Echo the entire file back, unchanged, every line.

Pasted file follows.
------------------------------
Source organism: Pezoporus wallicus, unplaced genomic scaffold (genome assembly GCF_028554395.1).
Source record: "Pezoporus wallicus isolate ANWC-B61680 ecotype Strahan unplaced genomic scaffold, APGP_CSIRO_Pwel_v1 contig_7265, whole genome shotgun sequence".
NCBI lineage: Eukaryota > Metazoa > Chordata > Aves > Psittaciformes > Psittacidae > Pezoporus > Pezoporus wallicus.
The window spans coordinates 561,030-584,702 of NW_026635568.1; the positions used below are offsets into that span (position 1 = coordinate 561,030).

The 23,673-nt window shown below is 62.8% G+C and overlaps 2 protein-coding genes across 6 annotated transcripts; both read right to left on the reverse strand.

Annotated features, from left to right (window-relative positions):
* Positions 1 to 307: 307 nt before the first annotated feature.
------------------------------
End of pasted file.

Source organism: Pezoporus wallicus, unplaced genomic scaffold (genome assembly GCF_028554395.1).
Source record: "Pezoporus wallicus isolate ANWC-B61680 ecotype Strahan unplaced genomic scaffold, APGP_CSIRO_Pwel_v1 contig_7265, whole genome shotgun sequence".
NCBI lineage: Eukaryota > Metazoa > Chordata > Aves > Psittaciformes > Psittacidae > Pezoporus > Pezoporus wallicus.
The window spans coordinates 561,030-584,702 of NW_026635568.1; the positions used below are offsets into that span (position 1 = coordinate 561,030).

The 23,673-nt window shown below is 62.8% G+C and overlaps 2 protein-coding genes across 6 annotated transcripts; both read right to left on the reverse strand.

Annotated features, from left to right (window-relative positions):
* Positions 1 to 307: 307 nt before the first annotated feature.